Cheap thrills

Film - Jonathan Romney enjoys a low-budget high

To say that Christopher Nolan's Following is a quiet, discreet sort of pleasure is in no way to belittle it. I don't mean it's just a clever low-budget British independent thriller. I mean it's a film genuinely on the margins of things, a film that operates stealthily, deviously, along the lines of a covert mission.

It was shot on film for a remarkably low budget (reputedly for an initial £3,500), at weekends only, with a cast who had full-time jobs, and using ordinary, familiar London locations. It also seems to have circumvented the British media grapevine - for a considerable time before its release here, the film has been building a reputation on the international festival circuit. It's somehow appropriate for such an elusive venture that its place of origin should be the last place it's heard of.

Here's the pitch. A young man - no name, of course - is telling his story to some confessor or authority figure. He explains that he used to follow people at random in the street, just out of curiosity, having nothing better to do, and out of a vague ambition to be a writer. We watch this dishevelled, nervous would-be bohemian (Jeremy Theobald) trail through the streets, and hear him tell his tale in voice-over, in a droning, uncertain um-er tone. We know things are bound to go wrong - and sure enough, we see him lying on the ground, hair trimmed, clean-shaven, wearing a suit, but with rubber gloves stuffed in his mouth. We make the connection - we've already seen gloved hands handling a box of objects at the start - but whose hands, and whose objects, and why the suit suddenly? We notch up the first set of un-answered questions and move on. The questions, naturally, accumulate.

The young man is caught out by the man he's been following, a confident sharp-suited smoothie (Alex Haw) who announces himself as Cobb. He's a burglar. If our man really fancies himself as a writer, he should tag along and find out how it's done. So he gets involved. Then he meets a mysterious femme fatale, credited only as the Blonde: she's played with cool wryness by Lucy Russell, as the kind of platinum vamp who hasn't really haunted London since Ruth Ellis's day. She's involved with some sort of underworld heavy. And so the plot thickens - except that for every thickening, there's an unravelling, too, and we're caught in a constant to and fro, as Nolan keeps explaining a little more, and providing more narrative clues to make us backtrack and reconfigure our guesses so far.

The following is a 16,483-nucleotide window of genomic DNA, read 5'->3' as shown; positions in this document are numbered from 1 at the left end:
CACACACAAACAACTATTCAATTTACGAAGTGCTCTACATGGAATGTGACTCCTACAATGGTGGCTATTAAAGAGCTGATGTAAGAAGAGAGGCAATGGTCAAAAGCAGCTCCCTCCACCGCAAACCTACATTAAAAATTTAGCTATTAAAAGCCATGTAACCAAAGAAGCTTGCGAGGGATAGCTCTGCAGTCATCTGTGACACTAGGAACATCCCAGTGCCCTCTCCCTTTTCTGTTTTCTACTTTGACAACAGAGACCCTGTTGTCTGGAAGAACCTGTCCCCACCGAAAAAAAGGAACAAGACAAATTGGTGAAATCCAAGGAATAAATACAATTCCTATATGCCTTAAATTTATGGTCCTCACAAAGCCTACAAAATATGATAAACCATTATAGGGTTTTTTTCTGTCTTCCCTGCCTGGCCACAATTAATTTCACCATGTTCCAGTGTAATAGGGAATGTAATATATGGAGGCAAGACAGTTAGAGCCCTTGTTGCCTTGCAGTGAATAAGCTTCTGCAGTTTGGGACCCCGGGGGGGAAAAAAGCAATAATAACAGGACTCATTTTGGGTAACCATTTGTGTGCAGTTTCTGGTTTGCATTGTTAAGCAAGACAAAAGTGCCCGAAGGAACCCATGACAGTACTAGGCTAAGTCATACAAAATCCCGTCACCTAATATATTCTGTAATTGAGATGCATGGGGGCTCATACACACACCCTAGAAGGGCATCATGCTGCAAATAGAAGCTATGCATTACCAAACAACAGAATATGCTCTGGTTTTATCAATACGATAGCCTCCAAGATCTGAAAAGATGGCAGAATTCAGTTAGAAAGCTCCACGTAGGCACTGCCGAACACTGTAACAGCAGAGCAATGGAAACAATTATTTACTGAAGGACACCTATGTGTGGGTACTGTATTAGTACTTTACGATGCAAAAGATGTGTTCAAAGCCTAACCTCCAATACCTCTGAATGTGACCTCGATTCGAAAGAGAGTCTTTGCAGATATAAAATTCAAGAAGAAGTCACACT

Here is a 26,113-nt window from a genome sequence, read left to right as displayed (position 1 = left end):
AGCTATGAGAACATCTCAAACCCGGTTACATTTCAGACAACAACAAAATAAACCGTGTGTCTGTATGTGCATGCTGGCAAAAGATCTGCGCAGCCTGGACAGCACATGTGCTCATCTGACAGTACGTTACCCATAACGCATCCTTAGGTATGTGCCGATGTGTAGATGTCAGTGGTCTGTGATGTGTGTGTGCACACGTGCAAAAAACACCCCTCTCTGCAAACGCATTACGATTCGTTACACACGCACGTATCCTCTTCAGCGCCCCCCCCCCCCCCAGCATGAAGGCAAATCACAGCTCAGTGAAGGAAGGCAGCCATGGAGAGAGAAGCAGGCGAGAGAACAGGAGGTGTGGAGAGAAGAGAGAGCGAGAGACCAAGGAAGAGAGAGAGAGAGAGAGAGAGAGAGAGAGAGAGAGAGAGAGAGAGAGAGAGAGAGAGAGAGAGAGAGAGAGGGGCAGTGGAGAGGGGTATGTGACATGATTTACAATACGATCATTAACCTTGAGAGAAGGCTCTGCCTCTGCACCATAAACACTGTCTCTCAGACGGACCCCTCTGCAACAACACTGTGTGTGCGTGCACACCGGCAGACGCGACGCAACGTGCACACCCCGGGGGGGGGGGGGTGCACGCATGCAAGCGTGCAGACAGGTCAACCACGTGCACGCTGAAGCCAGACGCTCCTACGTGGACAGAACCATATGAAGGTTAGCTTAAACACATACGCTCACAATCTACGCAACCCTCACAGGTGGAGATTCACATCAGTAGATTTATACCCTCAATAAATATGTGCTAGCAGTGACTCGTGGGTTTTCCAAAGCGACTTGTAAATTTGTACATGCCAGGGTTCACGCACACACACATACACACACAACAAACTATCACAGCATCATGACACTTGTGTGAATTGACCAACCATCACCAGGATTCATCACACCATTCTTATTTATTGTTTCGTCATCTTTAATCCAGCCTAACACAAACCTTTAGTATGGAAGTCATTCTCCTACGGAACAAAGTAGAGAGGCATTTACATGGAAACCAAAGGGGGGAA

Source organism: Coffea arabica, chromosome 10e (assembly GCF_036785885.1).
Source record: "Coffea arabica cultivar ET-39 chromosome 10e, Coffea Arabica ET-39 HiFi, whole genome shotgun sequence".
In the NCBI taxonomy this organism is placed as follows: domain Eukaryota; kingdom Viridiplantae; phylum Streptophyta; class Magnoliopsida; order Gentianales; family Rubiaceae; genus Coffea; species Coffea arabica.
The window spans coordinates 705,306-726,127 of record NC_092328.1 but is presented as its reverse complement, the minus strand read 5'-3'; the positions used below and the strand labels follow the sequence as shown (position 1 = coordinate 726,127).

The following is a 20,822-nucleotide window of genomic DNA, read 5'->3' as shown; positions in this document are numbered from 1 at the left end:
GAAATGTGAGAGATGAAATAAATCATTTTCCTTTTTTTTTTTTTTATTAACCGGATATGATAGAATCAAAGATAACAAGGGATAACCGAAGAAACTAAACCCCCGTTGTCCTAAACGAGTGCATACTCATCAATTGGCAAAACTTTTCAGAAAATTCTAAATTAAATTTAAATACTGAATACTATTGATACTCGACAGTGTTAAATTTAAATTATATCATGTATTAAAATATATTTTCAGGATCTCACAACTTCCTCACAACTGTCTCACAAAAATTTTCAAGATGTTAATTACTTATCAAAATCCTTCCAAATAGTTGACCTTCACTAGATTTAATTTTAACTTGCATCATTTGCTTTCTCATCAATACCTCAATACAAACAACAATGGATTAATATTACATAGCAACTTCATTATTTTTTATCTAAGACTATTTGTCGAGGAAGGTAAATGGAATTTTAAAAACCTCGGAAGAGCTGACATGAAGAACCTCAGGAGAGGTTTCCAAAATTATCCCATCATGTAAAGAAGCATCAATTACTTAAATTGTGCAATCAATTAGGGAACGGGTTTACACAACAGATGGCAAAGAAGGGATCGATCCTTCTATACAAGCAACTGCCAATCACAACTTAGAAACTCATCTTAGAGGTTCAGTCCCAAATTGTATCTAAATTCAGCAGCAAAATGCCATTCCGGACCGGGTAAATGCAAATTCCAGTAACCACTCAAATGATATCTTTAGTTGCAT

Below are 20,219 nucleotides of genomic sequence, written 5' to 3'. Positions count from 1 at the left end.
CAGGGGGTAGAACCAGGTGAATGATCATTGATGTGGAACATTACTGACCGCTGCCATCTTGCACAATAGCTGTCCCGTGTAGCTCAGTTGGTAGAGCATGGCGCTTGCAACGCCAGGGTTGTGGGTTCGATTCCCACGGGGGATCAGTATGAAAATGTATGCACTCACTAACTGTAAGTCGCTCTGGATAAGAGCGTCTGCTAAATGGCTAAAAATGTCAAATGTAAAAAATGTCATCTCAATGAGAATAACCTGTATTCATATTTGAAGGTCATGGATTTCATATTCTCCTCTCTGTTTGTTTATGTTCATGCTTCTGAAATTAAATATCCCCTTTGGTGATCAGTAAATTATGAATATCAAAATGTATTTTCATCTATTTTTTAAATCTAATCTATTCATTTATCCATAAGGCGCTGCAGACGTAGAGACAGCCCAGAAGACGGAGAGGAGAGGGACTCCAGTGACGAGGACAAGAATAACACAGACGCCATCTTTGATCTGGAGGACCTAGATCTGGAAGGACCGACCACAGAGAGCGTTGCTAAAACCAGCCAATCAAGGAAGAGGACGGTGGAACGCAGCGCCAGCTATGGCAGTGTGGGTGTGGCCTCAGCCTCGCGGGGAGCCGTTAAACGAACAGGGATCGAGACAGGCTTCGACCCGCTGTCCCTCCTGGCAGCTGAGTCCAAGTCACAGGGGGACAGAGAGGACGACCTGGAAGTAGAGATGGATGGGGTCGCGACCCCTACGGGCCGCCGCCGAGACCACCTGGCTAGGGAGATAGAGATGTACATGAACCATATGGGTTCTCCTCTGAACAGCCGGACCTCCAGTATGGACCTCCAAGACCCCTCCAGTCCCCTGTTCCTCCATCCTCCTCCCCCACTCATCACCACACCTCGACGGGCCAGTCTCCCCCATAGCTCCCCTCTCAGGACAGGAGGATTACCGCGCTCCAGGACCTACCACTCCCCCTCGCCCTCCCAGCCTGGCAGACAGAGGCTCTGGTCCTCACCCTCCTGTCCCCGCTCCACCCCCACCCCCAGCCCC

Nolan's method is to cut disconcertingly from one narrative strand to another, flouting chronology in a trimmer, less impressionistic version of the Nicolas Roeg manner. The story is about following, remember - we're following the convoluted story of a man following his unwitting targets. In fact, his following ends early on, when he breaks the one rule - never follow the same person twice - that would have kept him out of these people's lives. But this is also a self-reflexive parable of reading and writing, as the best detective stories are. If we hope to follow this scrambled narrative, we have to rewrite it for ourselves from the diffuse scraps that Nolan provides. The hero tries to write his life into the shape of a thriller, but there's always the suspicion that he's being manipulated, that someone else is writing his story for him. And indeed, just when we think we've written the intrigue into some plausible cause-and-effect shape, Nolan pulls his final twists (thick and fast in the last ten minutes) and reveals that we've really been watching another story altogether.

Following is a genuine anomaly: a black-and-white London thriller that's very much of the moment with its no-budget aesthetic, yet oddly timeless. We know we're in the present, but the narrative harks back to film noir archetypes, while the edgy, seedy feel reminded me of some 1970s and 1980s British cinema - notably Chris Petit's half-forgotten but influential Radio On (1979), which similarly appropriated familiar locations to disorienting effect. Londoners will recognise most of the locations in Following, but Nolan shoots London as only foreign directors normally do - avoiding the landmarks, splicing in everyday locations and reassembling them into a maze as exotic and baffling as the story itself. It's not just a street-level maze, either, but delves into basements and ranges over rooftops. This London, says Cobb, is "full of dead spaces" - like the story itself, you're bound to conclude. But the way Nolan turns matter-of-fact urban geography into an ominous, evocative dream-space is right in the tradition of the early New Wave's Paris or the New York of Kubrick's Killer's Kiss.

The house-of-cards structure means that once you've reassembled the shuffled pack and the pay-off comes, the story is perilously close to resembling a mere Tale of the Unexpected, told with flagrantly generic elements - fall guy, villain, vamp. But that's partly the point: to confront avant-garde methods with the narrative certainties of the British crime tradition (there's a faint musty whiff of the two Edgars, Wallace and Lustgarten). The result is powerfully strange, all the more satisfying for the way it quietly delivers its punchline. Nolan and his cast are terrific finds: I wouldn't normally say this to struggling artists, but they might want to give up their day jobs.

"Following" (15) opens on 8 November at the Curzon Soho

This article first appeared in the 08 November 1999 issue of the New Statesman, The New Statesman Essay - To uplift the souls of the people